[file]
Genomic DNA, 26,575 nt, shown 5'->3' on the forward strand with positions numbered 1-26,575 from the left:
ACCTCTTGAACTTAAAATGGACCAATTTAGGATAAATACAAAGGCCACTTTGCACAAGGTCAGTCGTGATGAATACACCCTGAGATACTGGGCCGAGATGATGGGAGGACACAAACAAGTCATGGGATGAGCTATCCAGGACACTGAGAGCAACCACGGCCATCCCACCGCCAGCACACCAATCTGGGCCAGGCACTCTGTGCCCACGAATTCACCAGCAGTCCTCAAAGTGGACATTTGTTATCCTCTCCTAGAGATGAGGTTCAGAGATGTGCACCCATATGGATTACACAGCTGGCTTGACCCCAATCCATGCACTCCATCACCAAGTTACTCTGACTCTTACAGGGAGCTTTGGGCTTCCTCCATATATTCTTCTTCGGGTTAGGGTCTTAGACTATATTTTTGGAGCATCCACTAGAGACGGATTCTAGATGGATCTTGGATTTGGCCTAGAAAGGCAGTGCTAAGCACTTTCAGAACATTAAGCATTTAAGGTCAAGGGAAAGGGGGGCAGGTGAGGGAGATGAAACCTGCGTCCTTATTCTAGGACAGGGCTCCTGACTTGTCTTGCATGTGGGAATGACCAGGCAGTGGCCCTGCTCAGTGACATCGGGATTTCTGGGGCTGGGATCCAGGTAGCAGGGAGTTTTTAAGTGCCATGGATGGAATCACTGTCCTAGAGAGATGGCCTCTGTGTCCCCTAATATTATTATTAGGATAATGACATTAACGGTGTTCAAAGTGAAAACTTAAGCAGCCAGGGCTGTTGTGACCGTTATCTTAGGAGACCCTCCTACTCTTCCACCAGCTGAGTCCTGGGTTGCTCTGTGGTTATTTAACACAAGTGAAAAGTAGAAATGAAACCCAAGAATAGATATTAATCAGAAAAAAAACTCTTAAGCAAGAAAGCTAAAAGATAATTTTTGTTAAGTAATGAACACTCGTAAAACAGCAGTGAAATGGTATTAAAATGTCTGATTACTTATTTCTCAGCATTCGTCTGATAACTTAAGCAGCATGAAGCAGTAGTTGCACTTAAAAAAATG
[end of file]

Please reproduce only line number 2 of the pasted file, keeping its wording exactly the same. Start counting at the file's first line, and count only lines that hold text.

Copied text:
ACCTCTTGAACTTAAAATGGACCAATTTAGGATAAATACAAAGGCCACTTTGCACAAGGTCAGTCGTGATGAATACACCCTGAGATACTGGGCCGAGATGATGGGAGGACACAAACAAGTCATGGGATGAGCTATCCAGGACACTGAGAGCAACCACGGCCATCCCACCGCCAGCACACCAATCTGGGCCAGGCACTCTGTGCCCACGAATTCACCAGCAGTCCTCAAAGTGGACATTTGTTATCCTCTCCTAGAGATGAGGTTCAGAGATGTGCACCCATATGGATTACACAGCTGGCTTGACCCCAATCCATGCACTCCATCACCAAGTTACTCTGACTCTTACAGGGAGCTTTGGGCTTCCTCCATATATTCTTCTTCGGGTTAGGGTCTTAGACTATATTTTTGGAGCATCCACTAGAGACGGATTCTAGATGGATCTTGGATTTGGCCTAGAAAGGCAGTGCTAAGCACTTTCAGAACATTAAGCATTTAAGGTCAAGGGAAAGGGGGGCAGGTGAGGGAGATGAAACCTGCGTCCTTATTCTAGGACAGGGCTCCTGACTTGTCTTGCATGTGGGAATGACCAGGCAGTGGCCCTGCTCAGTGACATCGGGATTTCTGGGGCTGGGATCCAGGTAGCAGGGAGTTTTTAAGTGCCATGGATGGAATCACTGTCCTAGAGAGATGGCCTCTGTGTCCCCTAATATTATTATTAGGATAATGACATTAACGGTGTTCAAAGTGAAAACTTAAGCAGCCAGGGCTGTTGTGACCGTTATCTTAGGAGACCCTCCTACTCTTCCACCAGCTGAGTCCTGGGTTGCTCTGTGGTTATTTAACACAAGTGAAAAGTAGAAATGAAACCCAAGAATAGATATTAATCAGAAAAAAAACTCTTAAGCAAGAAAGCTAAAAGATAATTTTTGTTAAGTAATGAACACTCGTAAAACAGCAGTGAAATGGTATTAAAATGTCTGATTACTTATTTCTCAGCATTCGTCTGATAACTTAAGCAGCATGAAGCAGTAGTTGCACTTAAAAAAATG